Rule 28(f) governs the deadline for filing a Statement of Inventorship in a Singapore patent application which is divided from another.
Such divisional applications are often filed long after the normal deadline of 16 months from the priority date/filing date. In such cases, Rule 28(f) states that the requirement of Rule 18 needs to be complied with “on the initiation date”.
In other words, the applicant of a divisional application needs to file a Statement of Inventorship on Patents Form 8 on the same day the divisional application is lodged at IPOS.
Whenever a divisional application is filed, a Statement of Inventorship must also be filed on the same day. Otherwise, the patent application will be treated as having been abandoned.
Divisional of a Singapore National Phase
We are often instructed to file a divisional application from a parent application which is the national phase in Singapore of a PCT application. In this situation, often the only information we have regarding the inventors comes from the WIPO Patentscope bibliography.
As described above, when a PCT application is filed, the applicant does not need to set out the citizenship of the inventors in the PCT Request. The PCT Request also does not require the applicant to declare how he derived the right to the patent from the inventors. Of course, the applicant is also not required to indicate in the PCT Request whether the inventor was resident in Singapore at any time during the making of the invention!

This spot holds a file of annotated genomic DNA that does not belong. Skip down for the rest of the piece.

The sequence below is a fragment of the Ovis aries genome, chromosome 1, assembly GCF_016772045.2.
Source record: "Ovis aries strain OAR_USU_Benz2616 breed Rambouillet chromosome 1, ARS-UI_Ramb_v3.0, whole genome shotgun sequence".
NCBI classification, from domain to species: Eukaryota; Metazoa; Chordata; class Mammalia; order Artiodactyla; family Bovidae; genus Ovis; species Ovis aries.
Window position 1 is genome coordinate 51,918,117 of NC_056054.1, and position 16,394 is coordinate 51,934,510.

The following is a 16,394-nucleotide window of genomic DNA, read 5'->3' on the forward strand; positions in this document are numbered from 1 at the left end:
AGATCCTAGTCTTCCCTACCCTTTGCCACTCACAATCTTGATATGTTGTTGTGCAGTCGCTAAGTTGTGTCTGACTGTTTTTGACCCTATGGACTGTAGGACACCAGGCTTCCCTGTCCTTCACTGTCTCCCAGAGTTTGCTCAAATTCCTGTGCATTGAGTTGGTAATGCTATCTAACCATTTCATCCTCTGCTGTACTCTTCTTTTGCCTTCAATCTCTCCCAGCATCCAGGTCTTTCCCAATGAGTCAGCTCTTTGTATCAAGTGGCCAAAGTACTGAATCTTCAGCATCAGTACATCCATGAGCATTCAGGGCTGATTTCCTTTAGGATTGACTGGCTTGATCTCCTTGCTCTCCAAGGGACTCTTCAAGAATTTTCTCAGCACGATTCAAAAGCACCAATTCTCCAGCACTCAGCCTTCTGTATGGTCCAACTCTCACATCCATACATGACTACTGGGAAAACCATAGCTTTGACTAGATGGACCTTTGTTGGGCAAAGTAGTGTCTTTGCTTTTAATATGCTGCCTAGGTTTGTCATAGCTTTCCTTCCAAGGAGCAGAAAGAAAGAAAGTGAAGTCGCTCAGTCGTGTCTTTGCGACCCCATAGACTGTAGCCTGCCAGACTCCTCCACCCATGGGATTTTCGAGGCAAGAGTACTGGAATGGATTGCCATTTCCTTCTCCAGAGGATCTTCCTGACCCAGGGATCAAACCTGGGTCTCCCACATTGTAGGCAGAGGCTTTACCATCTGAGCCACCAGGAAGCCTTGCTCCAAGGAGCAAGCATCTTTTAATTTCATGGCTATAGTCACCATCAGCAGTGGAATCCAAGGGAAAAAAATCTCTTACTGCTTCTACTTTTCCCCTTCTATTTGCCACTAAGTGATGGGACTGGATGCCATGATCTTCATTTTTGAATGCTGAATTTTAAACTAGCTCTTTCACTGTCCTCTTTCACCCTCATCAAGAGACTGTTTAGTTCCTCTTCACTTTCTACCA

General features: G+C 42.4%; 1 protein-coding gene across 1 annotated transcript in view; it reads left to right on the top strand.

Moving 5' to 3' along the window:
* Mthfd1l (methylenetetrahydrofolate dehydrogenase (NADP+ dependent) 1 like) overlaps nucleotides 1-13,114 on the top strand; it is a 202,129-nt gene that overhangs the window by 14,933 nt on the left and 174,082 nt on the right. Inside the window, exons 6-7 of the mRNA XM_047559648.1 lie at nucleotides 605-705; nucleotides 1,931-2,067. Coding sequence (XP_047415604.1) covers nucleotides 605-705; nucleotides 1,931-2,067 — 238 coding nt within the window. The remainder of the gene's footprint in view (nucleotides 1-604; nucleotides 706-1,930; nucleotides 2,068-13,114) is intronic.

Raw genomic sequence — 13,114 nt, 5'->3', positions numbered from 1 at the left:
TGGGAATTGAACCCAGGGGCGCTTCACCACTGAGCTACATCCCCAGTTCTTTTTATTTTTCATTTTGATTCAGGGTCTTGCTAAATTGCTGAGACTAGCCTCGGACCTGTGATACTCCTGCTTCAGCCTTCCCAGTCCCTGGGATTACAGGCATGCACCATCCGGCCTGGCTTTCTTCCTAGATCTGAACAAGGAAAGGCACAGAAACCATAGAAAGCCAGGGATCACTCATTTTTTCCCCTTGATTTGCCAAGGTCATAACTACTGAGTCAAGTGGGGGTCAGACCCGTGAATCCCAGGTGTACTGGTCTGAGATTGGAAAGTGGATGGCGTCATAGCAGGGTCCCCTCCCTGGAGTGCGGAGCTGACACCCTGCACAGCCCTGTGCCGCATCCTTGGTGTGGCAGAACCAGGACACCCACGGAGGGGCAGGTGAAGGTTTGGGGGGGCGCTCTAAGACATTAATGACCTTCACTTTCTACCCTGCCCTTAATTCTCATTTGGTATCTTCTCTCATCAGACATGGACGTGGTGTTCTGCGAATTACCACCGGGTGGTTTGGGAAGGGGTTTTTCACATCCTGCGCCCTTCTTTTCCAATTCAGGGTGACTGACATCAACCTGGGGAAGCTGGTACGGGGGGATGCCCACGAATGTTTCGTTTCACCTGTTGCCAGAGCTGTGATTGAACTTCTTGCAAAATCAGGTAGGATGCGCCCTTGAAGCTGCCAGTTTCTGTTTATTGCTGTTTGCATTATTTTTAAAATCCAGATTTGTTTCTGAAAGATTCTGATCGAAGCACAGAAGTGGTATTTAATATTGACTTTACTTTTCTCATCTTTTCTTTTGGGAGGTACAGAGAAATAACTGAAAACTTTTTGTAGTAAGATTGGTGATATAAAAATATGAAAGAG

In order for us to fill out Patent Form 8 properly, however, we need to set out each inventor’s citizenship, whether he or she was resident in Singapore and the derivation of rights.
Information Required for Statement of Inventorship
Given the strict deadline for filing a Statement of Inventorship on a divisional application, we ask our clients to provide us in good time before the divisional deadline:
For each inventor, we need to have the full name of the inventor, their full address, the country of permanent residence and citizenship of the inventor, as well as information on whether the inventor was resident in Singapore at any time during the period of the invention. We need to have full details of how the applicant derived its rights to the invention from each of the inventors, whether by employment, by assignment dated … or by some other means.
Please provide the full chain of title. If the rights were acquired by assignment, please let us have the date of the assignment.
If you have any questions on inventorship or the filing of Patents Form 8, please get in touch with us.Back to Singapore Patent Blog